Sarah Drew Already Has A New Show On The Way, So 'Grey's' Fans Can Breathe A Sigh Of Relief

ABC/Bob D’Amico

Dr. April Kepner might not be returning to Grey Sloan Memorial Hospital next year, but don't worry, Grey's Anatomy's Sarah Drew already has a new TV show lined up. Less than a week after Grey's announced Drew would be leaving after Season 14, Deadline reported that she'll play the co-lead in CBS' reboot of Cagney & Lacey, the critically acclaimed female buddy-cop drama from the '80s. With Drew's new role, she'll be putting a fresh spin on these classic female characters written for a whole new generation.

Drew will reportedly play the new Christine Cagney, "a nimble and easygoing partner and protégée" of Lacey's. Meanwhile, Michelle Hurd, who appeared in Hawaii Five-0 and the Lethal Weapon reboot, will play the new Lacey an "athletic, polished, a former high school track and field champion. Empathetic and straightforward, she’s the more experienced partner," per Deadline.

The more diverse casting was a decision made from the very beginning. Hurd's Lacey was "conceived and written as African American," according to Deadline. But this is isn't the only change the new series, written by Bridget Carpenter and directed by Rosemary Rodriguez, has made. In the original Cagney & Lacey, Sharon Gless and Tyne Daly were fighting crime in New York, but now they're L.A. police detectives.

CBS might hope, though, that the reboot follows in the footsteps of the original, which aired for seven seasons between 1983 and 1988, in one very specific way. Cagney & Lacey won two Best Drama Emmys and six awards for Lead Actress, with Daly taking home four and Gless earning two.

While Cagney & Lacey is the only reboot pilot CBS has green-lit, the network is also reportedly looking to add a new version of Magnum P.I., starring a non-white actor, according to Deadline. This female-led pilot is also a new direction for the network, which the last two pilot seasons hasn't had any female-led TV shows.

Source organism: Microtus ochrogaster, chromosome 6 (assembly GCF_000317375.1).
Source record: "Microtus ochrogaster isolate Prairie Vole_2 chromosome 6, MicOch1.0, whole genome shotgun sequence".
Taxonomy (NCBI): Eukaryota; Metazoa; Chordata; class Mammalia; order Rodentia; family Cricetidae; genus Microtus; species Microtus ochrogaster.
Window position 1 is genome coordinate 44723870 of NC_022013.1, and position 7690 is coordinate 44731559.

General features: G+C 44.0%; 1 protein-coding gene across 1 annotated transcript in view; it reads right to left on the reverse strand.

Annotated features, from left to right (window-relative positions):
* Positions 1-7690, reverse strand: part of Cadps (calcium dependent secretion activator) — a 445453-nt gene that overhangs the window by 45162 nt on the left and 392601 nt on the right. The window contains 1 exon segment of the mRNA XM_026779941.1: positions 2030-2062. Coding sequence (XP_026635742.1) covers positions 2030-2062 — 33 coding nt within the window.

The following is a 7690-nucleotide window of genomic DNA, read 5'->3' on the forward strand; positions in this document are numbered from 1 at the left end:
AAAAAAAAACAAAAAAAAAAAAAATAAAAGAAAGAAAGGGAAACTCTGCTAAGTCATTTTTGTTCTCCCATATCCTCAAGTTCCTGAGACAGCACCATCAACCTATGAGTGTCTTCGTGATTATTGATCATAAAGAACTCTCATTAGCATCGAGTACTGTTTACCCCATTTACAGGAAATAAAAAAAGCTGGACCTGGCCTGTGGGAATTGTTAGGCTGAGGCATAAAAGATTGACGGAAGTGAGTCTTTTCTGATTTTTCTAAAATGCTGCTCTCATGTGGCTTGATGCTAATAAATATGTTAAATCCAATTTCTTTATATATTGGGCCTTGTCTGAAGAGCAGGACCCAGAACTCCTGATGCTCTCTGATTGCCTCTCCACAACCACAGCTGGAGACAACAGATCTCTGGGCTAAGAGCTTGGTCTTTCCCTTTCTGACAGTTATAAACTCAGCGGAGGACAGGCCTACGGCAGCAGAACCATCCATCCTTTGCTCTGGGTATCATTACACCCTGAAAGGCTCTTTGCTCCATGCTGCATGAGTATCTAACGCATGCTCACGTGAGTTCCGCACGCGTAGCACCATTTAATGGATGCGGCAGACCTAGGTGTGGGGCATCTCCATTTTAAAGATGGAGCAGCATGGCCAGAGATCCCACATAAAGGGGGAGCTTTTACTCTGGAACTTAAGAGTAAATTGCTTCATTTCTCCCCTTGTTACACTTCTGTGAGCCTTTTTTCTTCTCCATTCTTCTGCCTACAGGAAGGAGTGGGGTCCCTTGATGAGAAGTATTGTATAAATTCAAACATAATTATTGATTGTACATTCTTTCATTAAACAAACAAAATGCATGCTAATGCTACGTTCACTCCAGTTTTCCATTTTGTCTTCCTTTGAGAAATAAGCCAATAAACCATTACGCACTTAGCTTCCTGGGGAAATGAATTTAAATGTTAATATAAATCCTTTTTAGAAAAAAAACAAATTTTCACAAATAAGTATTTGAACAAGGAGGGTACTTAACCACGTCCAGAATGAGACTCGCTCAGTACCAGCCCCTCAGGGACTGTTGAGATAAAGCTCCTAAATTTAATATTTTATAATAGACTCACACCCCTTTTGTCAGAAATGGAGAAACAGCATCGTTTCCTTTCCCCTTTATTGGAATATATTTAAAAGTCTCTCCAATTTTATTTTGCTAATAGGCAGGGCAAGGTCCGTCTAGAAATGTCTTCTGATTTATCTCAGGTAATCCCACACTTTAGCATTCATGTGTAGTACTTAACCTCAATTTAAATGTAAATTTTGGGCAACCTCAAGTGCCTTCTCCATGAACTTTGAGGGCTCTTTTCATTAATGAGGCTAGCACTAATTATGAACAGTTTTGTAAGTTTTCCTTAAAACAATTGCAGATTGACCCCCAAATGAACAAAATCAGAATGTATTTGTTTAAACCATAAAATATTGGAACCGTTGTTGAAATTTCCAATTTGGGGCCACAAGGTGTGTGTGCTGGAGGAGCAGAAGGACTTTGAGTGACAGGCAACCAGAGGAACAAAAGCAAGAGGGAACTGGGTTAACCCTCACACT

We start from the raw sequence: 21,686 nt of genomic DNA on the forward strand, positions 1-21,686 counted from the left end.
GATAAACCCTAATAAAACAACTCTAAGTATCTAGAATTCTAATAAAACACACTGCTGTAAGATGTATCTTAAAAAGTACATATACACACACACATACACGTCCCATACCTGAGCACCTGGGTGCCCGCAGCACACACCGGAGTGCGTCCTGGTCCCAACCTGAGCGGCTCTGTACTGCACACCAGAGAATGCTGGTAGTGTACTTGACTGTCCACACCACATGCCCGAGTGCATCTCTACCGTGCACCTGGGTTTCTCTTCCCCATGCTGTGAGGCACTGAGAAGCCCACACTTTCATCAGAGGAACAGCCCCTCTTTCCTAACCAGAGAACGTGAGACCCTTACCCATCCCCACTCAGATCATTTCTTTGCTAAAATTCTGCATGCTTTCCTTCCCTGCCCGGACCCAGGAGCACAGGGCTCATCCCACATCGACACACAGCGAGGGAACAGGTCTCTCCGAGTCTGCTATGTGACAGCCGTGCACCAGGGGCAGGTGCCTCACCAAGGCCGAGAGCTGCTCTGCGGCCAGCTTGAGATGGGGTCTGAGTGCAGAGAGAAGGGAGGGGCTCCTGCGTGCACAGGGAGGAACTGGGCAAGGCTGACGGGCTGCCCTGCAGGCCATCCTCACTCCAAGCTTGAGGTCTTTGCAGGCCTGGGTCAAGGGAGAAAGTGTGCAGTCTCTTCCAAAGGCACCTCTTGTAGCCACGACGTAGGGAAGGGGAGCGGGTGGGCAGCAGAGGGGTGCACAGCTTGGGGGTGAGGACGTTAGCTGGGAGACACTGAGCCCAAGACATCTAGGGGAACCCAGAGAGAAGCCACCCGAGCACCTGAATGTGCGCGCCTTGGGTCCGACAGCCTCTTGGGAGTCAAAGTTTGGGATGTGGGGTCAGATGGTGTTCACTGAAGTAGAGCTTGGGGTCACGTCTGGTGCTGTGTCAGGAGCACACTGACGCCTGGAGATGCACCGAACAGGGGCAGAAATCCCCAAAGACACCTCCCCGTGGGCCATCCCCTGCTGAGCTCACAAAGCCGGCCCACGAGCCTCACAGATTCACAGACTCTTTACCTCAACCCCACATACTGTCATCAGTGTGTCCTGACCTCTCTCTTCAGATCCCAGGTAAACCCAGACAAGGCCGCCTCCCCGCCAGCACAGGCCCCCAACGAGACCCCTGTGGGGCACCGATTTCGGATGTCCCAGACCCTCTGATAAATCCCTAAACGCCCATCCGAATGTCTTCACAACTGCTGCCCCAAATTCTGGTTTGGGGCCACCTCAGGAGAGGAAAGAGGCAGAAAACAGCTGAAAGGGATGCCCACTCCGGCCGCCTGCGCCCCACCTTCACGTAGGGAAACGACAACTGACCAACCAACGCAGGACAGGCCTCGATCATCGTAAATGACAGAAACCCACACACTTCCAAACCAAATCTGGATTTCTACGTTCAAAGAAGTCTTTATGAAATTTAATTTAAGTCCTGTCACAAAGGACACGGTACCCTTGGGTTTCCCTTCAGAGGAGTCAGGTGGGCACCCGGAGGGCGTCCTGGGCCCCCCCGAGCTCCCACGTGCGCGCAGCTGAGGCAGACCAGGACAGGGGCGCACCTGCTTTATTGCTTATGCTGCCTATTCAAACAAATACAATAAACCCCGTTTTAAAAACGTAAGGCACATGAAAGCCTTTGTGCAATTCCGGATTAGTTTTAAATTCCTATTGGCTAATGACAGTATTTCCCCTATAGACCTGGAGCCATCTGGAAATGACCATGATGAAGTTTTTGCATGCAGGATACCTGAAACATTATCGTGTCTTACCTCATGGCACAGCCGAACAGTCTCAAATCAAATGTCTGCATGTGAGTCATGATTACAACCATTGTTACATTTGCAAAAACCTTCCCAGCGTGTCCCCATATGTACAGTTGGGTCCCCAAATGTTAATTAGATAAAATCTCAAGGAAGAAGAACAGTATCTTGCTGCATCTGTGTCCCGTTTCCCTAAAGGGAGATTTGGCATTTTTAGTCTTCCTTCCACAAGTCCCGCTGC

Last year, CBS was called out for its lack of female diversity. At the time, CBS Corp. CEO Les Moonves defended his network's choice, telling reported at CBS' upfront, "The best pilots went at the end of the day and we think our track record is OK." But this year, the network seems to be changing its tune.

As of now, it's unclear when exactly Drew will officially say goodbye to Grey's, since fans are already worried this news means her character will be killed off before the end of this season. The show hasn't confirmed or denied how she will be written off, but in a statement to The Hollywood Reporter, Grey's Anatomy co-showrunner Krista Vernoff tried to explain why Drew, along with Jessica Capshaw are leaving.

"As writers, our job is to follow the stories where they want to go and sometimes that means saying goodbye to characters we love," she said, hinting that Season 15, which hasn't formally been announced yet, could be different than the ones before. Drew and Capshaw are the second and third regular cast members to be written off the show following Martin Henderson's departure.

Even Drew seemed disappointed to hear she wouldn't be returning, releasing a statement via Twitter, thanking fans for all their support. Especially, since she only had " less than 48 hours" to cope with the news before it broke. She promised April's story "isn't over yet" and neither was her time on the set. She wrote,

"The really good news (for me, at least) is that I'm here on set shadowing one of my favorite people, Kevin McKidd [Owen Hunt], with my beloved 'Grey's' family all this week and next. So I get to process all of my feelings surrounded by the community that has nourished and nurtured me for almost a decade."

Drew may be sad to say goodbye to Grey's, but now she can get excited about taking on a new role. One that will likely inspire a new generation of women who haven't yet had the pleasure of meeting Cagney and Lacey.